I think defense should be considered a key aspect of an FRC game. It adds a level of strategic depth that is difficult to replicate. I do also recognize the reality of teams who want to show off something besides their drivetrain and their base driver’s skill feeling pressured by alliance partners to “just” play defense. One way that the design of a game can help mitigate this is by creating opportunities for robots to perform offensive tasks in a defense way.

This year, acquiring cargo was a task that could serve an offensive purpose (allowing the robot to score their alliance’s cargo in the hub) as well as a a defensive purpose (denying the other alliance access to their cargo). If the game designers wanted to take this a step further, they could have added a second “dummy hub” that didn’t score any points but still kept cargo out of play for a period of time. That would have allowed a team playing defense to still leverage their capability to score cargo, just in a defensive way.

The best example of this overlap that comes to my mind is 2018. The primary task that most robots were designed for was scoring a cube on the switch and/or scale. That task was inherently both offensive and defensive, since it increased your alliance’s scoring potential while also decreasing the other alliance’s scoring potential.

This overlap seems to be strongest in pick-and-place games where both alliances are scoring on a common field element. The other two games that stand out to me from this perspective are 2007 and 2005. In 2007, a single well-paced tube could disrupt the other alliance’s ability to create a high-scoring string of tubes. Similarly, in 2005 a single tetra scored in a defensive position could negate multiple rows that had been built by the other alliance.


You’re both basically correct, but in different ways. I do think that sometimes high-level teams get into a offense-only/defense-only mindset that isn’t as helpful as it could be. As @wgorgen points out, this is something that really good teams (like his) don’t do. Instead they work with more flexible concepts of defense that allow for teams to perform both defensive and offensive operations as the situation warrants. There were a fair number of times this season where our team persuaded our alliance (in both qualifications and elims) to play what we termed “zone defense”. Since we were basically zoning the field anyway to keep scorers from interfering with each other, we used that to facilitate a shifting defense strategy on good opposing scorers, so that no matter where they went they were defended but all of our alliance robots could also score whenever the opportunity presented itself. He can attest that we did this to his team in more than one match at FNC DCMP, often to good effect (though, of course, they still beat us in the finals. :grin:) There are a lot of ways that even low-scoring teams can add in to a more flexible defensive strategy, as long as their allied teams are willing to think creatively about it.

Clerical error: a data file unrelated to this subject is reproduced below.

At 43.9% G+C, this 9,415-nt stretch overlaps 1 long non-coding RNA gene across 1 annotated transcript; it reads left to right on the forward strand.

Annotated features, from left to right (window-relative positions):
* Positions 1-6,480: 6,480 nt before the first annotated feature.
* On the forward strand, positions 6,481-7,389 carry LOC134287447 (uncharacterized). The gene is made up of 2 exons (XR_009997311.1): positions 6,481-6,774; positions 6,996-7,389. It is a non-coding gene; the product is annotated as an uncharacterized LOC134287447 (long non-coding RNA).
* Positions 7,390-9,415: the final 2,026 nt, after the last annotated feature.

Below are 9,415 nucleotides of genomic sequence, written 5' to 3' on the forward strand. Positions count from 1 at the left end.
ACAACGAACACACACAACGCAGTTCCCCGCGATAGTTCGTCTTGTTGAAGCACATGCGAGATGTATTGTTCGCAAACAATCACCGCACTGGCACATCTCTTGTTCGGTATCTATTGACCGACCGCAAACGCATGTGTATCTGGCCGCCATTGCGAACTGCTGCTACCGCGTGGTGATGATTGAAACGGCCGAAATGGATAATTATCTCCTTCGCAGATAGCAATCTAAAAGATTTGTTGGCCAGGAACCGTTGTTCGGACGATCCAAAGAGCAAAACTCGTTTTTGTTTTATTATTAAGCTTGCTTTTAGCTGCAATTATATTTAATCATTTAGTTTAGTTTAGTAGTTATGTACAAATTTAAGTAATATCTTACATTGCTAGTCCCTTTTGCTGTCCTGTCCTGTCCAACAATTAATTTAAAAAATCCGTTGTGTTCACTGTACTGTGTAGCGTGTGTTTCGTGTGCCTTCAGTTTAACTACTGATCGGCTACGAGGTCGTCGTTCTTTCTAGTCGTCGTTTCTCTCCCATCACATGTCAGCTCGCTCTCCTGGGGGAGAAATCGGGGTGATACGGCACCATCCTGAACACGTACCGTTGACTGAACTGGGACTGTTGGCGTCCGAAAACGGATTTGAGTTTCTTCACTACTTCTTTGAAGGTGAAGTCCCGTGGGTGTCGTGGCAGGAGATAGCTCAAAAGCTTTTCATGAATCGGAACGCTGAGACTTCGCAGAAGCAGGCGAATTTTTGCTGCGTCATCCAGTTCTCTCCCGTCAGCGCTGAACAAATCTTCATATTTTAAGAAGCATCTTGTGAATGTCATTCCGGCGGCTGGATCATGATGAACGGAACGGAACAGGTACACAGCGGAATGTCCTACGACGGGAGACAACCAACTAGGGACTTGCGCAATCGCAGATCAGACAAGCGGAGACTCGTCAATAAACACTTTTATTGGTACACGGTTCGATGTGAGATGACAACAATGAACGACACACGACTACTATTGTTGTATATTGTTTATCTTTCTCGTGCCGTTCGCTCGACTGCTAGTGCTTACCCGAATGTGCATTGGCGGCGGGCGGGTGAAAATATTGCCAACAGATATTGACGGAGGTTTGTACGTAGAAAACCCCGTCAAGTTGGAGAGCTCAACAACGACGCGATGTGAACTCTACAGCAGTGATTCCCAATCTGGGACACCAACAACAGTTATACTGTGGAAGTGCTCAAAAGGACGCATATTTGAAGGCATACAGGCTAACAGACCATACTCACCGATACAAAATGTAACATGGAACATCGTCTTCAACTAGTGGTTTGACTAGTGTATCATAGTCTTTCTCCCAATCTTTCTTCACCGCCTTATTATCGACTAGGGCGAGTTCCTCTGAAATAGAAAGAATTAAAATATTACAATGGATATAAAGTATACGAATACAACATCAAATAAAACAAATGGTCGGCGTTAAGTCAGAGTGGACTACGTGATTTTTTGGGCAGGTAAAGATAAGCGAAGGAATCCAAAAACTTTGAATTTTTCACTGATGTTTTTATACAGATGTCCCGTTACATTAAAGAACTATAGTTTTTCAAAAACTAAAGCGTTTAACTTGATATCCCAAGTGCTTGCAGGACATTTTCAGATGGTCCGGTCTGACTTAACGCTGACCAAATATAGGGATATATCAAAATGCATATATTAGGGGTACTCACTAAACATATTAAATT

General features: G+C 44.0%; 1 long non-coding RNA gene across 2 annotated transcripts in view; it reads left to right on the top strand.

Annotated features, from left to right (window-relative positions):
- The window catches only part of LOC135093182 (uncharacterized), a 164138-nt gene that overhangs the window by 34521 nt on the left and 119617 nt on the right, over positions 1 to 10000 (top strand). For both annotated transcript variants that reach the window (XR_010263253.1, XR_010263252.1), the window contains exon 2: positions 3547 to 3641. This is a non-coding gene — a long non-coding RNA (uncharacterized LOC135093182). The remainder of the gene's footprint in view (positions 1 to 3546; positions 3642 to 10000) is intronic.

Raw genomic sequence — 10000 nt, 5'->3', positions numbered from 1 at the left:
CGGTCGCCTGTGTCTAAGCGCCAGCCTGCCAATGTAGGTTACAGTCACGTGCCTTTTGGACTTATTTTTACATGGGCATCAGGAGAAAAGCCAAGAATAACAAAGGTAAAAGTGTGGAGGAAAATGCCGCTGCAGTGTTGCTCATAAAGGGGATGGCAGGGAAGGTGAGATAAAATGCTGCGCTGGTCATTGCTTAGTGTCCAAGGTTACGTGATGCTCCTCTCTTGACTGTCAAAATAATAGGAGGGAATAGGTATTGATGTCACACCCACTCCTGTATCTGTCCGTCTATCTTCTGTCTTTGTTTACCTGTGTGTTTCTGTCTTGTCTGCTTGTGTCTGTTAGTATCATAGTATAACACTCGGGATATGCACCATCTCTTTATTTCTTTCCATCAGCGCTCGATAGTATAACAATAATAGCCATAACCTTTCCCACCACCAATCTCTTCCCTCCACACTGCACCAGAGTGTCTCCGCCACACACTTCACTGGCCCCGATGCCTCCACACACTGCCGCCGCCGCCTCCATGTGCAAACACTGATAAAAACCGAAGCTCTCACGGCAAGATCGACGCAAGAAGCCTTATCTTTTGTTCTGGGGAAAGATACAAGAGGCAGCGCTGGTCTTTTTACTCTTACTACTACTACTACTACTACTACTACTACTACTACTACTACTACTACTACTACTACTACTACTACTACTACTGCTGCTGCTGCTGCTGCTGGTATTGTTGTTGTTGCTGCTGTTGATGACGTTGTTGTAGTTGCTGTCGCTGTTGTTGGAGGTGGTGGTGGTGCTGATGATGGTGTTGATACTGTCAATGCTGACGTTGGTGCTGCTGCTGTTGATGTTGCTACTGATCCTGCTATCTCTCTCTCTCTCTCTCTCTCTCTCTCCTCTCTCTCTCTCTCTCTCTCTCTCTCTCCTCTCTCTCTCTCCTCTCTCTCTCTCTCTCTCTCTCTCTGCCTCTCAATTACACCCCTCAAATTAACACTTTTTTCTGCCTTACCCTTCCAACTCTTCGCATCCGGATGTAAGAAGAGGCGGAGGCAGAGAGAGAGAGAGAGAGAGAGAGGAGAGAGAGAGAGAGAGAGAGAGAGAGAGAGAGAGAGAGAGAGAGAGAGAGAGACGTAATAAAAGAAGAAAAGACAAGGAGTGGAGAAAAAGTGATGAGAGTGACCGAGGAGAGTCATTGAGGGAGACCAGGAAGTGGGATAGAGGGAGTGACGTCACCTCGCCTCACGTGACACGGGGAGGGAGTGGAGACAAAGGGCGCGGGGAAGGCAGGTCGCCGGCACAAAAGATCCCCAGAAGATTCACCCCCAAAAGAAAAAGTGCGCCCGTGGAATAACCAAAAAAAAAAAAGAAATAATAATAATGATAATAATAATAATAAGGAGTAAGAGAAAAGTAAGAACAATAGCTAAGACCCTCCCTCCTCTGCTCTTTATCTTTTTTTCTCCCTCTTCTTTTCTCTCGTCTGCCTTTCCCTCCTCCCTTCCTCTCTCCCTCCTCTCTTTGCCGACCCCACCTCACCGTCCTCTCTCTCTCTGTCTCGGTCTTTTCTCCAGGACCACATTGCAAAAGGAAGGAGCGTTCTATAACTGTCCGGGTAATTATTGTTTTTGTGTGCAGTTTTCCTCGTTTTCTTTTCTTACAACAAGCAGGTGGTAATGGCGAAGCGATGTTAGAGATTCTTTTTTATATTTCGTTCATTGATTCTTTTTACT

Both 2016 and 2020 games allowed for interesting starvation strategies. Allowing for poaching also can be an interesting strategy that a third robot can participate in.


I’ve always wondered how a game like 2011 would’ve been if each robot on alliance was only allowed to score one shape of tube. You’d probably want to change the number of game pieces, scoring design, maybe even field layout somewhat. But I think it could be quite interesting. Most robots probably still wouldn’t have a “favorite” shape, so you could still decide match by match. (Or maybe something else is symmetrical, like one loading zone is under a low bar and another over a bump.)

Defense would be very viable, but having 3 scorers would be specifically rewarded. Or maybe don’t do it by shape but by goal, e.g. only one robot per peg level (add more pegs). Even crazier, maybe you only do these restrictions in elims. I’d want to change the scoring to not screw over random alliances in quals: more like typical 3-bot endgames and less like 2017 climb roulette.

they could have added a second “dummy hub” that didn’t score any points but still kept cargo out of play for a period of time.

This hub already existed in the Terminal. A single rule change that allowed human players to possess a certain number of opposing cargo could have allowed for this strategy.


My point was to provide a way for a team to use the full capability of their system for scoring Cargo in the Hub, which they likely spent significant resources on and want to be able to show off, in a defensive capacity. The Terminal could certainly be turned into a “Dummy Hub” but it would need some additional structure to fully mimic the Hub.

It absolutely has to do with game design, Kevin, although I also think there are key circumstances that make sending a robot to play D the best option for the alliance that are harder to solve through game design. These are circumstances such as: